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Where's my index - Fixing webpage slow load times

How do we check if MySQL is slowing down because of missing or incorrect indexes.

Web page slow times are one of the most common issues a web developer has to deal with. There are a lot of choices out there when it comes to frameworks, databases, application servers and web servers. Which combination do you choose? Usually any combination runs fine in the beginning. The developer is happy because he got the job done fast. And the client is happy because he got the job done cheap. Uh... I mean fast. Things start going down south pretty soon as the site starts to receive more traffic and the database starts to grow.

Where's my database column index

It is often said that an application is as complex as big its data is. When your database tables start to grow in row size your application starts to behave a lot differently. A query that used to complete in a 0.001s soon starts to degrade in performance and takes up half a second to complete. Pretty soon you realize that you missed to create a few database indexes. That's usually a quick fix but how do you check if indexes are really the cause for your slow load times.

Percentage of full table scans to the rescue

There are a few mysql performance tunning tools out there that can tell you how often MySQL needs to make a full table scan to answer your queries. One of the best tools I know that do this is MONyog MySQL Monitor. If you are looking for a freee alternative you can try the Percona toolkit.

Here's how to do this manually... Go to mysql console and execute the following command to get a report about few variables.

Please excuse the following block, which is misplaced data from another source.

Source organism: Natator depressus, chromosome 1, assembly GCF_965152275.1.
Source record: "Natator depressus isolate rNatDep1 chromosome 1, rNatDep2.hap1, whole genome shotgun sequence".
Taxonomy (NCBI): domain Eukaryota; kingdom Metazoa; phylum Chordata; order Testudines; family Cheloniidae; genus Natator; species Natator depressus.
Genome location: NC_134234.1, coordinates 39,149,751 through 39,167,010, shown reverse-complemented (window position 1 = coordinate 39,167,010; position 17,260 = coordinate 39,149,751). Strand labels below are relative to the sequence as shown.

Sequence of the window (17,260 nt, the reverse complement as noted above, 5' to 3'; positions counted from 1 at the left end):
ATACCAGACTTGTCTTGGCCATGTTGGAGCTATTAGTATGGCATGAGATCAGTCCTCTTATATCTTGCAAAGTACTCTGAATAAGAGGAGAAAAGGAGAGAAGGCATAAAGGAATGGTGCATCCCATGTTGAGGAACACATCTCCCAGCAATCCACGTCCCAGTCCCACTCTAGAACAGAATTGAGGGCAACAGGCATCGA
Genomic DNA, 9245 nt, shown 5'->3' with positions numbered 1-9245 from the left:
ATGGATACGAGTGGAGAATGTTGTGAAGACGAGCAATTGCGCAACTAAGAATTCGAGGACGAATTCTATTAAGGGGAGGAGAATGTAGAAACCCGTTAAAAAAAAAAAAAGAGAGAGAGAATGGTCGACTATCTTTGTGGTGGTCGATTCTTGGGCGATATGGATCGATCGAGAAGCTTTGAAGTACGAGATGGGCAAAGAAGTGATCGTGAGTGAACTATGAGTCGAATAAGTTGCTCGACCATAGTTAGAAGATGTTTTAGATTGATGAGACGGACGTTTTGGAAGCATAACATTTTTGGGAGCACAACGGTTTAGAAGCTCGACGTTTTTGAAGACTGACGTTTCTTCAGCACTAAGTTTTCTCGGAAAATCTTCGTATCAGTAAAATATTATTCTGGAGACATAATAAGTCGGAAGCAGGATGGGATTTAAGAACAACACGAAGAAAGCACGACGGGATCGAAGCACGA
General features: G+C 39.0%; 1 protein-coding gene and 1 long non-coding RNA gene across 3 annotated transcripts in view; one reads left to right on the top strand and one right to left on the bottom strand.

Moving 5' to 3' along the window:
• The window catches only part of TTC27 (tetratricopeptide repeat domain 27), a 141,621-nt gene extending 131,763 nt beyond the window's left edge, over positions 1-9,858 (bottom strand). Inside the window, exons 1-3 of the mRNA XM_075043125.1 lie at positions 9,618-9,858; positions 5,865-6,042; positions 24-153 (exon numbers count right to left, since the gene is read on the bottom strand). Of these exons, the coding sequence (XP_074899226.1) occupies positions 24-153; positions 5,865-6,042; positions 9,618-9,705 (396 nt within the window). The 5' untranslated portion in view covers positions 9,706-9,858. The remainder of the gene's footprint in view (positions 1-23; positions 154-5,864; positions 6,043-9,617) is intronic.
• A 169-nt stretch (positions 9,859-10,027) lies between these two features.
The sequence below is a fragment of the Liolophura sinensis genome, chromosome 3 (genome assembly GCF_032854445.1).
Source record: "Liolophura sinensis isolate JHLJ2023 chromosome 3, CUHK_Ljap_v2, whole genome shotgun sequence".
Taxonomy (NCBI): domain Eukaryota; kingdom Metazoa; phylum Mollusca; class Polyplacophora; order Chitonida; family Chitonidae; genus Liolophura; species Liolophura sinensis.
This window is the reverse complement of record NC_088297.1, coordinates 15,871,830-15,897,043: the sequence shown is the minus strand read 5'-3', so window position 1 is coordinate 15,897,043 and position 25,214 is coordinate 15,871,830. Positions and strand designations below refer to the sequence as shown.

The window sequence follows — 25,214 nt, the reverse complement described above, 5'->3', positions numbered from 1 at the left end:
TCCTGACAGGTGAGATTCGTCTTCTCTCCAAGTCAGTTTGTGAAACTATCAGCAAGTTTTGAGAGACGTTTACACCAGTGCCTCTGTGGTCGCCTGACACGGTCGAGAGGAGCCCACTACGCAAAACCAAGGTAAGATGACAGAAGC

SHOW global status LIKE "Handler_read%"; 

Try running this command a few times and observe which variable tends to increase the most. If you want to reset the variables so that they start counting from 0 again you need to run FLUSH STATUS;

So to summarize you need to flush the variables, read them, wait 10 seconds, and read them again. This will give you a snapshot of how the queries running on your MySQL instance used indexes for the last 10 seconds. Here's how to read the resulting variable values:

HANDLER_READ_FIRST

This variable is increased every time a query runs that needs to access the first entry from an index. It usually means a full index scan was needed. The good news is that an index is being used. The bad news is that there's probably no LIMIT in the query and the whole index is being read every time. A query that increases this variable might look like this:

SELECT id
FROM   student 

HANDLER_READ_KEY

This variable is increased every time a query needs to fetch a row by an index value. If this variable is increasing fast that's usually a good thing. It means that indexes are being used often. A query that increases this variable might look like this:

SELECT id
FROM   student
WHERE  id = 123 

HANDLER_READ_NEXT

This variable is increased every time a query needs to fetch the next row in index key order. It means that you have a query that operates on a range of rows in an ascending key order. Or a query that is doing a full index scan. A query that increases this variable might look like this:

SELECT id
FROM   student
WHERE  id BETWEEN 10 AND 20
ORDER  BY id ASC; 

HANDLER_READ_PREV

This variable is increased every time a query needs to fetch the previous row in index key order. It means that you have a query that operates on a range of rows in an descending key order. Usually those are the queries that have ORDER BY ... DESC

SELECT id
FROM   student
WHERE  id BETWEEN 10 AND 20
ORDER  BY id DESC; 

HANDLER_READ_RND

This variable is increased every time a query needs to fetch a row based on its position. This usually means that you are not using joins correctly as they are not taking advantage of available indexes or the index is missing. It may also mean that a temporary table was needed to answer the query.

HANDLER_READ_RND_NEXT

Same as above.